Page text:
I survived the night, and I slowly got better. But as soon as I got out, I was back to the races. A month or so later, I was once again hospitalized for an overdose. This time the doctors declared me a danger to myself, and locked me up in the health care center. It wasn’t anything new. I had been to more than five rehabs, and just as many mental hospitals across the state. They kept me for 3 months, taking me to group therapy, but still I wasn’t connecting to it. It was early 2012 and I was released again. It was very dark then. I could do nothing really. I was suffering severe PTSD from everything that had happened. I didn’t do much of anything, but lay in a bed at my dad’s house for 4 months crying, eating, and drinking beer.

 

I had tried everything. I was now living in my mom’s old house, the house I had grown up in. She was living in Rapids with her new husband. I had tried everything, everything. One-on-one counseling, college, philosophy, group therapy, detox, inpatient rehab, recovery groups, and after that, I had tried suicide. None of it had worked or changed anything. I had nothing. I was nothing. One night, and I don’t know how this occurred to me because it had never occurred to before, I was laying on a piss-soaked couch, and I cried out, “Jesus help me. God help me” over and over again.. Jesus help me. Jesus help me. God help me. God help me.

 

It came into my head and stuck: go back to your recovery meetings. Go back, go back. Go back to your recovery meetings. And I did. All I could do was sit there shaking, withdrawing, defeated…and listen. I started to get better. I stopped drinking and I stopped drugging. Then I started going back to New Day, a church near my house. I went in looking insane, but they loved me and welcomed me.

 

I sought out Jesus Christ because I was miserable and insane. I had to admit that I couldn’t control anything, and a higher power could relieve me of my addictions.

 

Part THREE – Circumstances surrounding your conversion.

I accepted Christ while I was in church, realizing at a moment during the sermon that the reason I was alive was because Jesus Christ had personally saved my life. I remembered calling out to him, and how he had saved me. It was a powerful feeling. It was a peaceful and happy feeling.

 

Part FOUR – How would you describe your spiritual growth from the time you accepted Christ to today?

The disaster had ceased. Somehow, it had stopped. It was Jesus. He was restoring me. And sometimes today, I’ll just sit back in my chair and think, “My God, I’m alive.” And it still doesn’t seem totally real. I was baptized by Aaron at New Day. I went to more and more meetings and groups. I started doing the things they told me to do in recovery. I attended church every week. At my mom’s old house I started to be able to clean and make it nice. I started renting out rooms, and with the money I was getting I bought a car. I started to make friends at church and in recovery. I started a blog and wrote about what I was learning from the Bible every week. I got a sponsor; I worked out my past, and started making amends. I started taking online classes on Christianity. Then I started to realize what I was supposed to do with my life. All the writing skills, college, public speaking classes, reading poetry at open mics, writing books, singing with bands and jamming with friends, all the reading and learning. It had been preparing me to become a Pastor. I applied to Liberty University, and was accepted for a major in religious studies. And now I’m helping launch a church, to help people who are a lot like I used to be: lost.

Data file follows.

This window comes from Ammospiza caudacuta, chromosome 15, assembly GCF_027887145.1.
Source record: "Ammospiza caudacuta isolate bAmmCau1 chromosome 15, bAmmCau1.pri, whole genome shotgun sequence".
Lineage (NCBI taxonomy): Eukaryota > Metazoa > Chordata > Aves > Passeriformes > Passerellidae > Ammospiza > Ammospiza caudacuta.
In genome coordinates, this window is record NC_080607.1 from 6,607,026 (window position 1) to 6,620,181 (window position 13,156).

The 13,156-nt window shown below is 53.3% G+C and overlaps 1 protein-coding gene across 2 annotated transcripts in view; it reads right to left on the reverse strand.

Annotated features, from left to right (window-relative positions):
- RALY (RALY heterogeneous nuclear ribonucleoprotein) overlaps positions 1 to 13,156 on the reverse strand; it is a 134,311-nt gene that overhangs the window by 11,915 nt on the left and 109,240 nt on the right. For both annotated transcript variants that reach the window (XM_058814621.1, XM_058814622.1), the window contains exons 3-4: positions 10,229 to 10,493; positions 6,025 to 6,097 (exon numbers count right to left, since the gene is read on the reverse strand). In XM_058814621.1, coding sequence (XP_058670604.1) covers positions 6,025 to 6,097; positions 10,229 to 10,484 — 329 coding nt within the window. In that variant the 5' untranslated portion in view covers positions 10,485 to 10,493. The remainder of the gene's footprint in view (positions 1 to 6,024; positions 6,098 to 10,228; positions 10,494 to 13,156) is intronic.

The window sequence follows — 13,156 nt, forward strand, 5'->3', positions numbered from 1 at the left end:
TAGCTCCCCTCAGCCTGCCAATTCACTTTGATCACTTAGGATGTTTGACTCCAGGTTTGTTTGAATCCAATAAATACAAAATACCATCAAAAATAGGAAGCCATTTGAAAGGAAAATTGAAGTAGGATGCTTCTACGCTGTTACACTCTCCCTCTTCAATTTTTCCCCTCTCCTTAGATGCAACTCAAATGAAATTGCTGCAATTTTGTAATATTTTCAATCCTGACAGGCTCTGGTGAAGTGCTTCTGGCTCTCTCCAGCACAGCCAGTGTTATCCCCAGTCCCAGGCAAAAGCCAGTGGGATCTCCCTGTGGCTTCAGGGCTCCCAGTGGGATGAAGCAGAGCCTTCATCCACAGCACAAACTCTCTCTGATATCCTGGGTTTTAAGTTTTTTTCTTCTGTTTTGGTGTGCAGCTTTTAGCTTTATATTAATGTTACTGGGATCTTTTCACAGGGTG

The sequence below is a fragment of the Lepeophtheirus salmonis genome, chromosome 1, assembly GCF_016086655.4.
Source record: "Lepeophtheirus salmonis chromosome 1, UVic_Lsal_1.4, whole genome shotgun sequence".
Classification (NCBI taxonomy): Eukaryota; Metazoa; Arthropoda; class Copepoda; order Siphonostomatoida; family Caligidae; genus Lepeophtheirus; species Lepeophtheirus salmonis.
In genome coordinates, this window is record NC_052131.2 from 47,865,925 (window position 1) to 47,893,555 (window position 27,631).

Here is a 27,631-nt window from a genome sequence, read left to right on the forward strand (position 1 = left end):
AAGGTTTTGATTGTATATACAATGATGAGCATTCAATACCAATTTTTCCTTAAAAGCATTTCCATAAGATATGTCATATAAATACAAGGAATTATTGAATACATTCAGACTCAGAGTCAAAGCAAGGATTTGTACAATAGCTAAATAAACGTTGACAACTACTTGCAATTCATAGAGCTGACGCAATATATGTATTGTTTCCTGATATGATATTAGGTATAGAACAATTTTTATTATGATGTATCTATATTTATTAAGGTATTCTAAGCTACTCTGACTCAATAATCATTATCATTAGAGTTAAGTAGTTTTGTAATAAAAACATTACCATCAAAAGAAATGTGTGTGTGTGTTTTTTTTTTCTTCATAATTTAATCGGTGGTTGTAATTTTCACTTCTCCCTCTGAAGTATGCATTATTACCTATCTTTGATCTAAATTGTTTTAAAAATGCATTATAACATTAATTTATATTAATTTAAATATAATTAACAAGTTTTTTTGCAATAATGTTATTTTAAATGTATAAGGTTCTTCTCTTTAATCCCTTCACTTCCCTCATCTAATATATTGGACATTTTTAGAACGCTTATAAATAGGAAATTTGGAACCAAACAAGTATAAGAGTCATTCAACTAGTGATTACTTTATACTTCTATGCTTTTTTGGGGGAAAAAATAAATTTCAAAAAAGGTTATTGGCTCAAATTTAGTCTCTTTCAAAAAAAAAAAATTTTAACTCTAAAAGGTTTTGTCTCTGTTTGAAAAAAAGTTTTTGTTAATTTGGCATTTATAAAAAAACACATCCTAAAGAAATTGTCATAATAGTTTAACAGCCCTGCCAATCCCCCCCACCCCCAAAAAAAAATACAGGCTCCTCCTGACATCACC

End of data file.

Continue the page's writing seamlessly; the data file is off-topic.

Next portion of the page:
I’m alive today for one reason: because Jesus Christ saved my life. There is still much work to be done. But it can be done today because I’m no longer enslaved, I’m no longer a slave working for Satan. I’m a redeemed chosen one in the army of God. I am now a loved slave of Jesus Christ. And I can still hardly believe that I’m alive and well, and just how loved and blessed I am. My sins, which were many, have been forgiven by Jesus Christ.  Now I can walk into eternal life washed white as snow, even though I continue to sin, Christ has forgiveness for all my sins then, now, and for all time.

 

Thank you, and God bless.